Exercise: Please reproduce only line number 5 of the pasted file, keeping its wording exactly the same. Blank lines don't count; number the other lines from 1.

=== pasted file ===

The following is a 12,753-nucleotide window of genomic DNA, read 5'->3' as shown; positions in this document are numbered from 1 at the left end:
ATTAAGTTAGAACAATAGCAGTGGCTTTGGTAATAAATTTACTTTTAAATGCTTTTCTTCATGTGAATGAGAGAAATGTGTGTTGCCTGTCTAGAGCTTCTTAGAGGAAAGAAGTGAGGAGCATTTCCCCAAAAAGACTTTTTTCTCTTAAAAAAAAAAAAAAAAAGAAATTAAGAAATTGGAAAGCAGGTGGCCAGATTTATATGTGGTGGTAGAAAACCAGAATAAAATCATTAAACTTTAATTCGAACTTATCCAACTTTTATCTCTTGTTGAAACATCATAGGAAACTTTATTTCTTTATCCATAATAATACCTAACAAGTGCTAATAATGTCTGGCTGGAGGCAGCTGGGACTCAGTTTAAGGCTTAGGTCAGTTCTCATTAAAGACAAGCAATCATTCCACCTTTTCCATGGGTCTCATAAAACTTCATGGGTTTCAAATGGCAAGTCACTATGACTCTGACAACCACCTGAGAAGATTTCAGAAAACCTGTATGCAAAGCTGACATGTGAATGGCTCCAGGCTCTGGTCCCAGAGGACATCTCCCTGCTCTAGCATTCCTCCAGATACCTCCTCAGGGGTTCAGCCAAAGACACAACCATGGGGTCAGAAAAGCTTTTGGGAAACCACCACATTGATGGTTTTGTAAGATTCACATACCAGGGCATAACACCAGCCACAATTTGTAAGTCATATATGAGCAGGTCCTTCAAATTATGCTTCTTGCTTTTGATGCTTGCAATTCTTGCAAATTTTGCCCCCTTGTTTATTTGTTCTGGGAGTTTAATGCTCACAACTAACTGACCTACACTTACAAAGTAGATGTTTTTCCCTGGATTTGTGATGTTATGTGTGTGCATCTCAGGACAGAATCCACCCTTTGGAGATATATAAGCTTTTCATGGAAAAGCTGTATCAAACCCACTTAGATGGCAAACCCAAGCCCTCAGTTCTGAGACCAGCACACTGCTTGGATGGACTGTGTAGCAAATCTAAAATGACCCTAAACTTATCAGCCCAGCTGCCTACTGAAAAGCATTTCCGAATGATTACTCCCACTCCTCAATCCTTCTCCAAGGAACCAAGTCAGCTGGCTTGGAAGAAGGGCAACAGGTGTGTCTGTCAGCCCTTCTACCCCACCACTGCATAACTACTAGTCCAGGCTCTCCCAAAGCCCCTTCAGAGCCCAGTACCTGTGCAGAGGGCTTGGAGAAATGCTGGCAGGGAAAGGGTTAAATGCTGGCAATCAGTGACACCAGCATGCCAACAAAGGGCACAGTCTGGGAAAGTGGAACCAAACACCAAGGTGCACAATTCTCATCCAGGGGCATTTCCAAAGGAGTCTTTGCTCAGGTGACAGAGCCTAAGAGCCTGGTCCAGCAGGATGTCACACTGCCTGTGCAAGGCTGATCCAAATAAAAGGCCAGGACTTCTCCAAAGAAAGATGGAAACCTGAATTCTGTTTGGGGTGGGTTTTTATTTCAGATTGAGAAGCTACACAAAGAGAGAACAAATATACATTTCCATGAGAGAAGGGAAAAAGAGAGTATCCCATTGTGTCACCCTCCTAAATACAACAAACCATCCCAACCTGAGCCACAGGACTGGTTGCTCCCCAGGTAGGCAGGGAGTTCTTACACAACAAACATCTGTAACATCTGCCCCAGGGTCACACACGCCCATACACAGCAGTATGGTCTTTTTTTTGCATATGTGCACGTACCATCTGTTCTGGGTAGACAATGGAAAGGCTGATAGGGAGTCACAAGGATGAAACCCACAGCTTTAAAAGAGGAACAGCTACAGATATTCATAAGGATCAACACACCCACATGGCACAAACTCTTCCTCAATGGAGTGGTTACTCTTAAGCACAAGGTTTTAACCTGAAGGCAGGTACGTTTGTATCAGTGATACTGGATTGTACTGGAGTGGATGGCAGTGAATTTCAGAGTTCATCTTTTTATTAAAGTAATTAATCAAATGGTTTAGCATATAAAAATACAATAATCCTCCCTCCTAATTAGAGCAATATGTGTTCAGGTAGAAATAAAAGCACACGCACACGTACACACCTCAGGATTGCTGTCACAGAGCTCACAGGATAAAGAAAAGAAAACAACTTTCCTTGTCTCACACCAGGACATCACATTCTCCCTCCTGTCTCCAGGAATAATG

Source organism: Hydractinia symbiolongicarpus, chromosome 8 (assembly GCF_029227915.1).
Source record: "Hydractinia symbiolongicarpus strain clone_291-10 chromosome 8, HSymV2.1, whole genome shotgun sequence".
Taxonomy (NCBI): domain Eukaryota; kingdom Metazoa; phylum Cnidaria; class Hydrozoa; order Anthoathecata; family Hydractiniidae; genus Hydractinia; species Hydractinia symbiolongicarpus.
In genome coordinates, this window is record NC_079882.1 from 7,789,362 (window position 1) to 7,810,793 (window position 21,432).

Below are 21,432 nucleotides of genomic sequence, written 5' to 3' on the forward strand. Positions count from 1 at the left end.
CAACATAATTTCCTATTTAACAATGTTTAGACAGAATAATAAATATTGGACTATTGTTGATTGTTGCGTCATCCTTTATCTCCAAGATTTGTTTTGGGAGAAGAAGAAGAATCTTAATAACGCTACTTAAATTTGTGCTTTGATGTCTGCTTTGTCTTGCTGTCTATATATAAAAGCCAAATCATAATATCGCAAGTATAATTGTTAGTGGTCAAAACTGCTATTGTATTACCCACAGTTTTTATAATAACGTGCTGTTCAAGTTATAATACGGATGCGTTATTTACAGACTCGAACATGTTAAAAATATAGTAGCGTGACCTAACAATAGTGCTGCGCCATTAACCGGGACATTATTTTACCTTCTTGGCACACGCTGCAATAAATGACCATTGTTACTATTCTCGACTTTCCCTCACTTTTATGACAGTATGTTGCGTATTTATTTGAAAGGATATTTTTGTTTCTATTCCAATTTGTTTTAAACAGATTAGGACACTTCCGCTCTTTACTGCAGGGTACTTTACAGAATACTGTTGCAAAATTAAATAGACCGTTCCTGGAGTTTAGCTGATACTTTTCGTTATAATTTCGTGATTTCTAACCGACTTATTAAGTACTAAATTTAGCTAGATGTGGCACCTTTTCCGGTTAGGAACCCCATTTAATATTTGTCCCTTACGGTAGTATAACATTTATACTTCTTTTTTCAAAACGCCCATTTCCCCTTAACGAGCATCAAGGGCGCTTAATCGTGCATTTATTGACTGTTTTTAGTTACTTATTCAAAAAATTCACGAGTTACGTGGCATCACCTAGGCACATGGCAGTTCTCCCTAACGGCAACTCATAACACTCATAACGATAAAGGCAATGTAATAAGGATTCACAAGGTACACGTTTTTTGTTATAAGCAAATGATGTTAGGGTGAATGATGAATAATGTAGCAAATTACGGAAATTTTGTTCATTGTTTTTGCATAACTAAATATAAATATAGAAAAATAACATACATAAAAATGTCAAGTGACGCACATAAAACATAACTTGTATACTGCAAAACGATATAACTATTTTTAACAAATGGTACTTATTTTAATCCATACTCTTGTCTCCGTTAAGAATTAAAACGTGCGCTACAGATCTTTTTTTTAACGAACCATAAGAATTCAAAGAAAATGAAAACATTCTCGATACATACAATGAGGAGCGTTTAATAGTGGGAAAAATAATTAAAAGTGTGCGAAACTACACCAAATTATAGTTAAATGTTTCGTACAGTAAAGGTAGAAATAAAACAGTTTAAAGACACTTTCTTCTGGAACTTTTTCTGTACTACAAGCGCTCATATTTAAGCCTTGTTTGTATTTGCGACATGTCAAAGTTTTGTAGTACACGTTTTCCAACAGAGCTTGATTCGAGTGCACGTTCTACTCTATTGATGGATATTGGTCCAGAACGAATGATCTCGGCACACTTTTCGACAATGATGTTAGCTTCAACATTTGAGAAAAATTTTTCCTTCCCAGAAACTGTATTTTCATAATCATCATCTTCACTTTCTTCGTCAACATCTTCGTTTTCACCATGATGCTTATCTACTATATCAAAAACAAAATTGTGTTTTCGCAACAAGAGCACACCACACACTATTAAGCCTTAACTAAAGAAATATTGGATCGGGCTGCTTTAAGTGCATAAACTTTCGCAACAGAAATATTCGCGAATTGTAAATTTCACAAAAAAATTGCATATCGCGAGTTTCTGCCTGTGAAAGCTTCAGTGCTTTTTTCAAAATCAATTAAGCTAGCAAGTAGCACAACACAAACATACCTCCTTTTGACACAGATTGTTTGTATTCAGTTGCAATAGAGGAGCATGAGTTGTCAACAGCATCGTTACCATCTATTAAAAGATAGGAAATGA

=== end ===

Taxonomy (NCBI): domain Eukaryota; kingdom Metazoa; phylum Cnidaria; class Hydrozoa; order Anthoathecata; family Hydractiniidae; genus Hydractinia; species Hydractinia symbiolongicarpus.